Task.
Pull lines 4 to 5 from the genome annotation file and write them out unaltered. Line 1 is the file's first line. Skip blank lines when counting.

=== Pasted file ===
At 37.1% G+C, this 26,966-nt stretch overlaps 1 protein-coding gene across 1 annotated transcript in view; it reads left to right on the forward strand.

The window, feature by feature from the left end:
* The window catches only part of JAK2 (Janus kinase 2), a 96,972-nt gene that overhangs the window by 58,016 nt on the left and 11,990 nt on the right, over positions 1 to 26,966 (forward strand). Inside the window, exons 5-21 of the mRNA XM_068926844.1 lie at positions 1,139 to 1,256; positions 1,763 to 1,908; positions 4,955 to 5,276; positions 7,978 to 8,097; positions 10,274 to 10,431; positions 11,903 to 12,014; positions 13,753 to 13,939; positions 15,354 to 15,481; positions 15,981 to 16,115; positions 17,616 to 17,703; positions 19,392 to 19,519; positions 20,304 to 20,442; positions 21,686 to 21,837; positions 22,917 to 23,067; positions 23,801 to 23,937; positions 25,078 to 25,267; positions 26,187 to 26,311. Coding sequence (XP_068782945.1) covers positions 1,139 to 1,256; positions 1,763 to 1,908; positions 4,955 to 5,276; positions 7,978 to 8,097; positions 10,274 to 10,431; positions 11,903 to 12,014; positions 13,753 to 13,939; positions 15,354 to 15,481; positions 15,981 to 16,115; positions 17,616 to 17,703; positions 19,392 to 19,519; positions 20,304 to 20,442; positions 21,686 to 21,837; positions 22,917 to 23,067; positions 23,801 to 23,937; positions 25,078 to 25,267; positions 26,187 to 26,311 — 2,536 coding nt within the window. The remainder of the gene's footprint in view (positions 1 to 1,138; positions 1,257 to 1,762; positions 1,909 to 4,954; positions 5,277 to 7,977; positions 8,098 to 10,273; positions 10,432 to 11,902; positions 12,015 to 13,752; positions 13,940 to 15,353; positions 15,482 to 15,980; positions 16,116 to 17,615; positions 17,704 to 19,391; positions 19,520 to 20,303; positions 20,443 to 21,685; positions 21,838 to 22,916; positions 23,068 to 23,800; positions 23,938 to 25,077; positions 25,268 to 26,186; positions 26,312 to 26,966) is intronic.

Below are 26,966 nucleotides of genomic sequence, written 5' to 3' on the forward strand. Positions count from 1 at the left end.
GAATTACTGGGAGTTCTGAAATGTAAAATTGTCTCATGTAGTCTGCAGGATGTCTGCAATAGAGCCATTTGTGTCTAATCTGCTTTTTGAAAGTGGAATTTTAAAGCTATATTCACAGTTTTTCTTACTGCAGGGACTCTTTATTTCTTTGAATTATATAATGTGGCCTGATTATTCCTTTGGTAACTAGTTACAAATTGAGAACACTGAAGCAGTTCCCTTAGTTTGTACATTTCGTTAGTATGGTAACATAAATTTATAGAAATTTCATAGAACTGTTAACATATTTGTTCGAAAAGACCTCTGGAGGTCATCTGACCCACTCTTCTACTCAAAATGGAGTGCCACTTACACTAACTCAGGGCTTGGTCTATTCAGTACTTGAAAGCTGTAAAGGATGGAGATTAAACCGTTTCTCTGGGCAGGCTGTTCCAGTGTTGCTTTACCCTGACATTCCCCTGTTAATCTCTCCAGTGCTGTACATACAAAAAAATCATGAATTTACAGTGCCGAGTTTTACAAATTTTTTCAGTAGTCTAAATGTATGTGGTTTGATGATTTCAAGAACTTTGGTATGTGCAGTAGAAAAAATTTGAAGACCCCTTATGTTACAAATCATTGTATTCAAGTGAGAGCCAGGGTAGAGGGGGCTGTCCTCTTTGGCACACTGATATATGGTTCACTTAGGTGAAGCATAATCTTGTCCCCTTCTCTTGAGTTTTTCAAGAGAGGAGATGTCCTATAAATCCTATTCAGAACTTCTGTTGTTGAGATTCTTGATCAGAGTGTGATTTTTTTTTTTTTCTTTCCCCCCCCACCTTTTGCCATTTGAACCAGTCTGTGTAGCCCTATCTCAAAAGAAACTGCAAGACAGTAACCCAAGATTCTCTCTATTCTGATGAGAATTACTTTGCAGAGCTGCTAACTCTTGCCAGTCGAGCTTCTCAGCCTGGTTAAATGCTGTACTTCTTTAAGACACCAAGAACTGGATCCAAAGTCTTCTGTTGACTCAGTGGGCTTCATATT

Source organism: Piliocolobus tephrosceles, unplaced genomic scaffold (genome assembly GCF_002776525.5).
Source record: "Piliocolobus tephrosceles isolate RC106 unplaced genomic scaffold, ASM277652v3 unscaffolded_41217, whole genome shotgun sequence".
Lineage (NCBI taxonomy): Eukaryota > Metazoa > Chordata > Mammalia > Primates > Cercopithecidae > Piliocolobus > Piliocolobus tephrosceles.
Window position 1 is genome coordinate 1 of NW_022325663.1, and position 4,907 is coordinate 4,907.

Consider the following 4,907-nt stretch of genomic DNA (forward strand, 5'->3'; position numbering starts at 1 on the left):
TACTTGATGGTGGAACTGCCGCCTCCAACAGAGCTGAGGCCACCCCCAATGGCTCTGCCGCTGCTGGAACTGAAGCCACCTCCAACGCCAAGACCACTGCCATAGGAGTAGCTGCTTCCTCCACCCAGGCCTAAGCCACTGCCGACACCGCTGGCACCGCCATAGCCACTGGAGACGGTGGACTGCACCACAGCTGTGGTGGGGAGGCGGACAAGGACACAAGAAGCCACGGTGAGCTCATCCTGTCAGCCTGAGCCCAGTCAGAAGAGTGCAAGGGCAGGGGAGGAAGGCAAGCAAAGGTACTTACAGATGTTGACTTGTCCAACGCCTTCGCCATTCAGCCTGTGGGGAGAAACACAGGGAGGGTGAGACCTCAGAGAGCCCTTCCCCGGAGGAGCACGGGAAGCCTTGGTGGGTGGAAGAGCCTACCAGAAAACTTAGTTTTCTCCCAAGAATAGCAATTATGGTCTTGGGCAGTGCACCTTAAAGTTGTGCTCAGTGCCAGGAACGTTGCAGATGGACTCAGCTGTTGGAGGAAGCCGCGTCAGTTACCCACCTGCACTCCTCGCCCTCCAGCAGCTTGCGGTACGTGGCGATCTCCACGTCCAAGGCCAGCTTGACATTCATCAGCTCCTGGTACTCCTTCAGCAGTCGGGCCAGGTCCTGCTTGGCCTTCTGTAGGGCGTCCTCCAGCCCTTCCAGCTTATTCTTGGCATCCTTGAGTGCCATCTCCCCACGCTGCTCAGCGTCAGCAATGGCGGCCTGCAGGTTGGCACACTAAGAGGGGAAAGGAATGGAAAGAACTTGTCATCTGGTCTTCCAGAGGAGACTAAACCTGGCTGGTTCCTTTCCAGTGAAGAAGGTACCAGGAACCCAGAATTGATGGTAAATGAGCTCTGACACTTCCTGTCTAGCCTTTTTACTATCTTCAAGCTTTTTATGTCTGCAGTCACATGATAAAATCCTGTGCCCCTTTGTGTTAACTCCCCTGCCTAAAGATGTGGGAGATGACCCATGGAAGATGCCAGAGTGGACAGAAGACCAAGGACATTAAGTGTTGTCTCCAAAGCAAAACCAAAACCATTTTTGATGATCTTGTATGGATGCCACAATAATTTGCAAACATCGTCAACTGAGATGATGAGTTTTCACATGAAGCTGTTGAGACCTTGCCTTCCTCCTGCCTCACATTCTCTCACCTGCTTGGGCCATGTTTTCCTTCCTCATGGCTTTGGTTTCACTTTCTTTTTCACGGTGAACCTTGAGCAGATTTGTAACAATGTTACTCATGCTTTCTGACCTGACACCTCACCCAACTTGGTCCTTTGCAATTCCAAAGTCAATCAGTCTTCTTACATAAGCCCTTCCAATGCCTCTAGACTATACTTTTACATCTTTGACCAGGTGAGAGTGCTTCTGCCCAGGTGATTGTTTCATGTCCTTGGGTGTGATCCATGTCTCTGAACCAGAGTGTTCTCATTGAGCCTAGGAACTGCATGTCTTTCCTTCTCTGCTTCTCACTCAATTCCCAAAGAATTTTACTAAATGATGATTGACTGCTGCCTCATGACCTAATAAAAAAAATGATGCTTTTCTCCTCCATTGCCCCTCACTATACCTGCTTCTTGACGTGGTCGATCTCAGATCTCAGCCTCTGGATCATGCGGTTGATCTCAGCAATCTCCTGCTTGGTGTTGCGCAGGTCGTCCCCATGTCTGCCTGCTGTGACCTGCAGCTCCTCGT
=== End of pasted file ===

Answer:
Below are 26,966 nucleotides of genomic sequence, written 5' to 3' on the forward strand. Positions count from 1 at the left end.
GAATTACTGGGAGTTCTGAAATGTAAAATTGTCTCATGTAGTCTGCAGGATGTCTGCAATAGAGCCATTTGTGTCTAATCTGCTTTTTGAAAGTGGAATTTTAAAGCTATATTCACAGTTTTTCTTACTGCAGGGACTCTTTATTTCTTTGAATTATATAATGTGGCCTGATTATTCCTTTGGTAACTAGTTACAAATTGAGAACACTGAAGCAGTTCCCTTAGTTTGTACATTTCGTTAGTATGGTAACATAAATTTATAGAAATTTCATAGAACTGTTAACATATTTGTTCGAAAAGACCTCTGGAGGTCATCTGACCCACTCTTCTACTCAAAATGGAGTGCCACTTACACTAACTCAGGGCTTGGTCTATTCAGTACTTGAAAGCTGTAAAGGATGGAGATTAAACCGTTTCTCTGGGCAGGCTGTTCCAGTGTTGCTTTACCCTGACATTCCCCTGTTAATCTCTCCAGTGCTGTACATACAAAAAAATCATGAATTTACAGTGCCGAGTTTTACAAATTTTTTCAGTAGTCTAAATGTATGTGGTTTGATGATTTCAAGAACTTTGGTATGTGCAGTAGAAAAAATTTGAAGACCCCTTATGTTACAAATCATTGTATTCAAGTGAGAGCCAGGGTAGAGGGGGCTGTCCTCTTTGGCACACTGATATATGGTTCACTTAGGTGAAGCATAATCTTGTCCCCTTCTCTTGAGTTTTTCAAGAGAGGAGATGTCCTATAAATCCTATTCAGAACTTCTGTTGTTGAGATTCTTGATCAGAGTGTGATTTTTTTTTTTTTCTTTCCCCCCCCACCTTTTGCCATTTGAACCAGTCTGTGTAGCCCTATCTCAAAAGAAACTGCAAGACAGTAACCCAAGATTCTCTCTATTCTGATGAGAATTACTTTGCAGAGCTGCTAACTCTTGCCAGTCGAGCTTCTCAGCCTGGTTAAATGCTGTACTTCTTTAAGACACCAAGAACTGGATCCAAAGTCTTCTGTTGACTCAGTGGGCTTCATATT